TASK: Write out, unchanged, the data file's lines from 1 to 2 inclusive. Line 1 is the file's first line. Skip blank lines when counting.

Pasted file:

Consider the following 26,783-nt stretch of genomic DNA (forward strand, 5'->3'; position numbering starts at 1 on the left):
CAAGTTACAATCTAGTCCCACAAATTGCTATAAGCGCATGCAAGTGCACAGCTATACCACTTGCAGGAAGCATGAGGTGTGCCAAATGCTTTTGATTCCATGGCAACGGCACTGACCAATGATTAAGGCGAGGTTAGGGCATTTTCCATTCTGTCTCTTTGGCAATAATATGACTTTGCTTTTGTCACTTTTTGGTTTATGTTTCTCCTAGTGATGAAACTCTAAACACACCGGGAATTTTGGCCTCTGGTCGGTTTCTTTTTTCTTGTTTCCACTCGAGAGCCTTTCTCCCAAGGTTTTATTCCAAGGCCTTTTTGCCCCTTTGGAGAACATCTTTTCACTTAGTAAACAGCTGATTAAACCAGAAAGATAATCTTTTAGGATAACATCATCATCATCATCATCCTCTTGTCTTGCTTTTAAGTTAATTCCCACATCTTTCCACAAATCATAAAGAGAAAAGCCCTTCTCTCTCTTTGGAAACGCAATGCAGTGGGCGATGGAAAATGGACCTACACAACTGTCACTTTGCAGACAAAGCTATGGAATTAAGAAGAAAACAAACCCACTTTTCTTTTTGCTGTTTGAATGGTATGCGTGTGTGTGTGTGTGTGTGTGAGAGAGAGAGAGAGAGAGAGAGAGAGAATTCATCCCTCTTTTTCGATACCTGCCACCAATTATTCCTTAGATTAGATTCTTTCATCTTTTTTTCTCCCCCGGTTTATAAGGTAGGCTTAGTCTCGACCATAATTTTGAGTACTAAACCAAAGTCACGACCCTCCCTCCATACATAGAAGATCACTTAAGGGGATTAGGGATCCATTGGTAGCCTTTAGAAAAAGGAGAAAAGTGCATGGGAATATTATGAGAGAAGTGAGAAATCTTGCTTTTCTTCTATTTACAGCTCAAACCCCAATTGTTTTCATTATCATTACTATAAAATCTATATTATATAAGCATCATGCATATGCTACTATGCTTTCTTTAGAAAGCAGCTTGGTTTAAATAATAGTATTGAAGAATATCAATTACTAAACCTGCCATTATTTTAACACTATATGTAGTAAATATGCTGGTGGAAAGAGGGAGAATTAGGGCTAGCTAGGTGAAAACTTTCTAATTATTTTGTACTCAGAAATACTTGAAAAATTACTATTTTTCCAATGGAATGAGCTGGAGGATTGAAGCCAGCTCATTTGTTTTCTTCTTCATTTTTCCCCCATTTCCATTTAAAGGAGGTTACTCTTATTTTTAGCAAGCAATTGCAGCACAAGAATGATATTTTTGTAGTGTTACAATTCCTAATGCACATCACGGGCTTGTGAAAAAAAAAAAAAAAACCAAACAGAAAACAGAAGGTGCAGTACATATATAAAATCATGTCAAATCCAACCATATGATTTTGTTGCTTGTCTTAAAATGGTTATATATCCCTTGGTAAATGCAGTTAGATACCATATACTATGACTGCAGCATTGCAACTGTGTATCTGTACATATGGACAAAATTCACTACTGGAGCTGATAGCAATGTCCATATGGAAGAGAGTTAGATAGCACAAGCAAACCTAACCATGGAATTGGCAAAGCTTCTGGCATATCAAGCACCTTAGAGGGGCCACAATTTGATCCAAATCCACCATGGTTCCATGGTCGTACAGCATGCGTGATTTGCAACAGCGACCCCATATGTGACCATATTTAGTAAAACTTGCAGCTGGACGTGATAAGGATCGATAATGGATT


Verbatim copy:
Consider the following 26,783-nt stretch of genomic DNA (forward strand, 5'->3'; position numbering starts at 1 on the left):
CAAGTTACAATCTAGTCCCACAAATTGCTATAAGCGCATGCAAGTGCACAGCTATACCACTTGCAGGAAGCATGAGGTGTGCCAAATGCTTTTGATTCCATGGCAACGGCACTGACCAATGATTAAGGCGAGGTTAGGGCATTTTCCATTCTGTCTCTTTGGCAATAATATGACTTTGCTTTTGTCACTTTTTGGTTTATGTTTCTCCTAGTGATGAAACTCTAAACACACCGGGAATTTTGGCCTCTGGTCGGTTTCTTTTTTCTTGTTTCCACTCGAGAGCCTTTCTCCCAAGGTTTTATTCCAAGGCCTTTTTGCCCCTTTGGAGAACATCTTTTCACTTAGTAAACAGCTGATTAAACCAGAAAGATAATCTTTTAGGATAACATCATCATCATCATCATCCTCTTGTCTTGCTTTTAAGTTAATTCCCACATCTTTCCACAAATCATAAAGAGAAAAGCCCTTCTCTCTCTTTGGAAACGCAATGCAGTGGGCGATGGAAAATGGACCTACACAACTGTCACTTTGCAGACAAAGCTATGGAATTAAGAAGAAAACAAACCCACTTTTCTTTTTGCTGTTTGAATGGTATGCGTGTGTGTGTGTGTGTGTGTGAGAGAGAGAGAGAGAGAGAGAGAGAGAATTCATCCCTCTTTTTCGATACCTGCCACCAATTATTCCTTAGATTAGATTCTTTCATCTTTTTTTCTCCCCCGGTTTATAAGGTAGGCTTAGTCTCGACCATAATTTTGAGTACTAAACCAAAGTCACGACCCTCCCTCCATACATAGAAGATCACTTAAGGGGATTAGGGATCCATTGGTAGCCTTTAGAAAAAGGAGAAAAGTGCATGGGAATATTATGAGAGAAGTGAGAAATCTTGCTTTTCTTCTATTTACAGCTCAAACCCCAATTGTTTTCATTATCATTACTATAAAATCTATATTATATAAGCATCATGCATATGCTACTATGCTTTCTTTAGAAAGCAGCTTGGTTTAAATAATAGTATTGAAGAATATCAATTACTAAACCTGCCATTATTTTAACACTATATGTAGTAAATATGCTGGTGGAAAGAGGGAGAATTAGGGCTAGCTAGGTGAAAACTTTCTAATTATTTTGTACTCAGAAATACTTGAAAAATTACTATTTTTCCAATGGAATGAGCTGGAGGATTGAAGCCAGCTCATTTGTTTTCTTCTTCATTTTTCCCCCATTTCCATTTAAAGGAGGTTACTCTTATTTTTAGCAAGCAATTGCAGCACAAGAATGATATTTTTGTAGTGTTACAATTCCTAATGCACATCACGGGCTTGTGAAAAAAAAAAAAAAAACCAAACAGAAAACAGAAGGTGCAGTACATATATAAAATCATGTCAAATCCAACCATATGATTTTGTTGCTTGTCTTAAAATGGTTATATATCCCTTGGTAAATGCAGTTAGATACCATATACTATGACTGCAGCATTGCAACTGTGTATCTGTACATATGGACAAAATTCACTACTGGAGCTGATAGCAATGTCCATATGGAAGAGAGTTAGATAGCACAAGCAAACCTAACCATGGAATTGGCAAAGCTTCTGGCATATCAAGCACCTTAGAGGGGCCACAATTTGATCCAAATCCACCATGGTTCCATGGTCGTACAGCATGCGTGATTTGCAACAGCGACCCCATATGTGACCATATTTAGTAAAACTTGCAGCTGGACGTGATAAGGATCGATAATGGATT